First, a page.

Other Free Encyclopedias » Science Encyclopedia » Science & Philosophy: Propagation to Quantum electrodynamics (QED) » Psychoanalysis - Overview, Psychoanalytic Theory Of Mind, Infantile Sexuality And The Oedipus Complex, Later Revisions: Mourning, Narcissism, And The Beginnings Of Object Relations

Psychoanalysis - Overview

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Initially trained as a neurologist, Freud began working with hysterical and neurotic patients as an outgrowth of his private medical practice beginning around 1883. In 1895, in Studies on Hysteria, co-written with his mentor Josef Breuer, Freud first formulated the theories and method that would later become psychoanalysis. In 1899, after a decade of working with such patients amid ridicule and isolation from the Viennese medical establishment, Freud published The Interpretation of Dreams, his major work. Though it sold only six hundred copies during the five years following its release, by 1910 Freud had attracted a number of students, mostly physicians, from throughout Europe to the practice of psychoanalysis, and succeeded in establishing the International Psychoanalytic Association. Among the most prominent of these early psychoanalysts were Karl Abraham (1877–1925), Sándor Ferenczi (1873–1933), Ernest Jones (1879–1958), and Carl Jung (1875–1961). Jung, a Swiss psychiatrist, enjoyed a particularly close relationship with Freud, and was for a time his anointed successor to the leadership of the analytic movement, until their relationship dissolved in 1912–1913 over Jung's denial of the centrality of sexuality in neurotic conflict. Jung went on to formulate his own ideas, including the notion of a collective unconscious governed by a universal symbolic order ("arche-types"), as "analytical psychology."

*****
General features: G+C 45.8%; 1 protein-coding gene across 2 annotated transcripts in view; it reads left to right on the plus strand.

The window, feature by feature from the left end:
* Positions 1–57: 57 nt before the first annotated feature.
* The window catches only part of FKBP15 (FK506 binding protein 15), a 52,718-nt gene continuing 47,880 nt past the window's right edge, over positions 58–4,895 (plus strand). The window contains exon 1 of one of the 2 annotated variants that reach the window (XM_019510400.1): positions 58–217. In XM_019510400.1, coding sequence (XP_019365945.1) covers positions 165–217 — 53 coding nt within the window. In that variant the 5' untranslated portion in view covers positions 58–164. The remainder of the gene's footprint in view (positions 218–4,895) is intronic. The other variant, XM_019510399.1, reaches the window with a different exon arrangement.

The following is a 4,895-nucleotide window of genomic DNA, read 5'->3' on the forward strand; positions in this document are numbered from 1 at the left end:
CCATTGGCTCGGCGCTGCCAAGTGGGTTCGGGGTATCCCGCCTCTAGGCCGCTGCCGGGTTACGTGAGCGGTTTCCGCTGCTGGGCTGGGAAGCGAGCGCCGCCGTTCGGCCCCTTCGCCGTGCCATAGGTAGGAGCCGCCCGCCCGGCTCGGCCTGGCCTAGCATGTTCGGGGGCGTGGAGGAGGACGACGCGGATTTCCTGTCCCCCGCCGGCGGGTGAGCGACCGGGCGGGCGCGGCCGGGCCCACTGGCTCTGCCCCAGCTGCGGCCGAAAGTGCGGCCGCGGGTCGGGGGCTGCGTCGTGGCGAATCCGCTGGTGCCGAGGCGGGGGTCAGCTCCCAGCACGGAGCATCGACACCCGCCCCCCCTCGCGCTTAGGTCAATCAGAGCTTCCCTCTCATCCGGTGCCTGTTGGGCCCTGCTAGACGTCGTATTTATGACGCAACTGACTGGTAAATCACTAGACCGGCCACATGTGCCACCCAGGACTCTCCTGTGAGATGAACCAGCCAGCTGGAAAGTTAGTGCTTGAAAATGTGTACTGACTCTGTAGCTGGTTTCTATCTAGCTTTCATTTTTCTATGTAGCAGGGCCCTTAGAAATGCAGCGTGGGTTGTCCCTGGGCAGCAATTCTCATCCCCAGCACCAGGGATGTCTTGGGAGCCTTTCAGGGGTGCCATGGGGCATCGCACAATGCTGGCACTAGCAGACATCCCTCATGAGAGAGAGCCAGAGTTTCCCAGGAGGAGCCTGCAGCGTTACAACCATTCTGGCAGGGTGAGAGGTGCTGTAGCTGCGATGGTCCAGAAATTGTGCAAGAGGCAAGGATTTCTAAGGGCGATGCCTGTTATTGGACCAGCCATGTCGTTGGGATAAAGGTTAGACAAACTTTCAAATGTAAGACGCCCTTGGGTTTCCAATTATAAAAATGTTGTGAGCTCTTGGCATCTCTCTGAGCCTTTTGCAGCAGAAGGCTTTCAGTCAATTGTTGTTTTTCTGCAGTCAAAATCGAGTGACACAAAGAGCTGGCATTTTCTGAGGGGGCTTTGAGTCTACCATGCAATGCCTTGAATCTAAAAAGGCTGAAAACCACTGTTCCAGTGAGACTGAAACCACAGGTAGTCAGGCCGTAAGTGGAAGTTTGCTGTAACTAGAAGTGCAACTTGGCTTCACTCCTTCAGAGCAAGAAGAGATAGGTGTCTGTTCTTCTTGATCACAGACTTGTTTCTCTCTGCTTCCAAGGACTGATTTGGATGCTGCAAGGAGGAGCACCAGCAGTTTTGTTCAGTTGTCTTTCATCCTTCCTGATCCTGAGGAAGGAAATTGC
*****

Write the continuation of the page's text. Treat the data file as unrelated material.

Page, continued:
Freud continued to work and publish right up until his death from cancer in September 1939, revising and significantly expanding his theories; increasing numbers of psychoanalysts throughout Europe joined him in this effort. Psychoanalysis continued to flourish, in Europe and the United States, until the outbreak of World War II forced many analysts to flee their homes in Europe. Following the war, analytic institutions continued to expand, and became especially vital in the United States, England, and France.

Psychoanalysis - Psychoanalytic Theory Of Mind [next]

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